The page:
Tuesday, May 09, 2006

Vanity of vanities!

Ecclesiastes said "All things are full of weariness; a man cannot utter it; the eye is not satisfied with seeing, nor the ear filled with hearing. What has been is what will be, and what has been done is what will be done; and there is nothing new under the sun." Arguing about intelligent design often feels like "striving after wind." The problem is that "what is crooked cannot be made straight, what is lacking cannot be numbered."

And so I didn't plan to strive after the latest wind issuing forth from the Telic Thoughts gang, their reply to our ongoing discussion of creationist confusions over the ontogeny of Intelligent Design. Luckily, I didn't have to write my response because Mike, er Mark Nutter handled it ably for me:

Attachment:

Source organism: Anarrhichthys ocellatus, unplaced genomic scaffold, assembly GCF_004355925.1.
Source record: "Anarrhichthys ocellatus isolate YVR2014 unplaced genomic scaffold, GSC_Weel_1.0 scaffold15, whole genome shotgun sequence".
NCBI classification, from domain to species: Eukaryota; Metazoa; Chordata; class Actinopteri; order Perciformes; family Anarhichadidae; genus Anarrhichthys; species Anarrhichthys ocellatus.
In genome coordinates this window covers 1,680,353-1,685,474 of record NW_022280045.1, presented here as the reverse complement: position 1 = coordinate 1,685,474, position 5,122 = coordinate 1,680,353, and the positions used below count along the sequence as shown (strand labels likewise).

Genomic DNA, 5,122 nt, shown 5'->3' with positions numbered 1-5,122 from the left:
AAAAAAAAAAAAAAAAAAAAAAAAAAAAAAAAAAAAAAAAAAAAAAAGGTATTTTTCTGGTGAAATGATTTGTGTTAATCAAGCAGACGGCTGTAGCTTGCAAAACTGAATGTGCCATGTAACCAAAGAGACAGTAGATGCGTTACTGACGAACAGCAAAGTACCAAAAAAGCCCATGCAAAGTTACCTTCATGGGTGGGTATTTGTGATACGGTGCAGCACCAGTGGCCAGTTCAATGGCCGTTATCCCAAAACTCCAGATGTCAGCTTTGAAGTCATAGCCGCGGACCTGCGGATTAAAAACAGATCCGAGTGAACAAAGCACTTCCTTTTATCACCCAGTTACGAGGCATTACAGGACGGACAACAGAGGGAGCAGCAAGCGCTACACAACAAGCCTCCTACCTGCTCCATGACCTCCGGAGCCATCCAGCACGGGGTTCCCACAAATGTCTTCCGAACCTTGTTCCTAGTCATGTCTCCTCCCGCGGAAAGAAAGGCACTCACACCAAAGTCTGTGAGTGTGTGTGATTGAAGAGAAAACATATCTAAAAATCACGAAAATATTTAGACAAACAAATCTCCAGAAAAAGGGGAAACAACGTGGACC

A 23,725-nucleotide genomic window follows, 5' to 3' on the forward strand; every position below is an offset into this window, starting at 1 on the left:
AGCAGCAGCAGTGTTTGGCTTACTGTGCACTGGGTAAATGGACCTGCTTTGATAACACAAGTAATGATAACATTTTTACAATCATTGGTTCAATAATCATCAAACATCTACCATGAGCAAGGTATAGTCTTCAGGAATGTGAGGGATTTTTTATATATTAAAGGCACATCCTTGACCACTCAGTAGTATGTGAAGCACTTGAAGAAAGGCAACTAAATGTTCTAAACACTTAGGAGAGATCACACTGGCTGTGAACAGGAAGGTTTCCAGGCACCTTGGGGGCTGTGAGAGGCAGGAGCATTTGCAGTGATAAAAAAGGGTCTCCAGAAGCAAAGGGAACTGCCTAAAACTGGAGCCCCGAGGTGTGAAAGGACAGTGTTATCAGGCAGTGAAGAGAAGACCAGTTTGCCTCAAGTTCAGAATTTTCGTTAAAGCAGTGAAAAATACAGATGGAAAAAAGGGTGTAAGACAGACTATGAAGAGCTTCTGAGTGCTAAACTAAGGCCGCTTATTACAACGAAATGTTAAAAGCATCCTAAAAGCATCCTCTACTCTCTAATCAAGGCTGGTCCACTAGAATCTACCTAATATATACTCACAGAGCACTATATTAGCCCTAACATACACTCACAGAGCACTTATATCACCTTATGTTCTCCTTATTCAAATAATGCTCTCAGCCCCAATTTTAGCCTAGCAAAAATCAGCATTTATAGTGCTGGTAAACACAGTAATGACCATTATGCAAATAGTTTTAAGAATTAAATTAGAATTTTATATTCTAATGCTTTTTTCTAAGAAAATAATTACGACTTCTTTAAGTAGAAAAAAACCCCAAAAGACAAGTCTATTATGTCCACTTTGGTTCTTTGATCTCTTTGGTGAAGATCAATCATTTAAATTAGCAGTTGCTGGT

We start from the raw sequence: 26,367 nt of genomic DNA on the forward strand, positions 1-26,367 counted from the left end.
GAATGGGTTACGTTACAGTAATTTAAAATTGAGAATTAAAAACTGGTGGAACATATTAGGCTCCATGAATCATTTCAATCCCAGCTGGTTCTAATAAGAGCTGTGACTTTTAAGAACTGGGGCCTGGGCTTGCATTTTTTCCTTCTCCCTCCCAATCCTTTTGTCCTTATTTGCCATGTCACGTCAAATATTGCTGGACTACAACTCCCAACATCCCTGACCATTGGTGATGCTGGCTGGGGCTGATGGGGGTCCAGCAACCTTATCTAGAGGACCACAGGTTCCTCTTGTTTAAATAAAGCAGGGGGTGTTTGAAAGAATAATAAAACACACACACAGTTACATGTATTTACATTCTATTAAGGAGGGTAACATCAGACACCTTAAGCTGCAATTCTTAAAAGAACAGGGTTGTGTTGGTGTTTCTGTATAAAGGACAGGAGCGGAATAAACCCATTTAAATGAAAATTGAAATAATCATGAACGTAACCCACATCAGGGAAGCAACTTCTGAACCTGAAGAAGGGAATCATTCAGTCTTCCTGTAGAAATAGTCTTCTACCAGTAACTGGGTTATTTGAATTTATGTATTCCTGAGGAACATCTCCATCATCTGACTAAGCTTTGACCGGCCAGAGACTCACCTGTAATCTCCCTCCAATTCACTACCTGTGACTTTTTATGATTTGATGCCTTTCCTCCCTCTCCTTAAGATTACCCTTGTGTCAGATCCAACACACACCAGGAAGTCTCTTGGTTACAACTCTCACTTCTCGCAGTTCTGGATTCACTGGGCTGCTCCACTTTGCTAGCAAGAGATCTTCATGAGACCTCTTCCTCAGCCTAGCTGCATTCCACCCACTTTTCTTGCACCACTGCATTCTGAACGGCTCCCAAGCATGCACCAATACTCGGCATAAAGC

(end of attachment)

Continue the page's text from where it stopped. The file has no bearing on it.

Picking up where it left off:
Krauze says Josh is wrong about whether he (Krauze) endorsed the idea of ID beginning in the 80s, but I can’t help noticing that Josh didn’t say Krauze endorsed the idea, but only that he mentioned it. And he did mention it, so Krauze’s objection seems, on the face of it, to be invalid.
Indeed. The rest of Krauze's reply is equally tendentious. I used words which aren't identical to those that ID creationists use, so therefore Intelligent Design isn't actually creationism. Or something. Who knows? Who cares? "All streams run to the sea, but the sea is not full."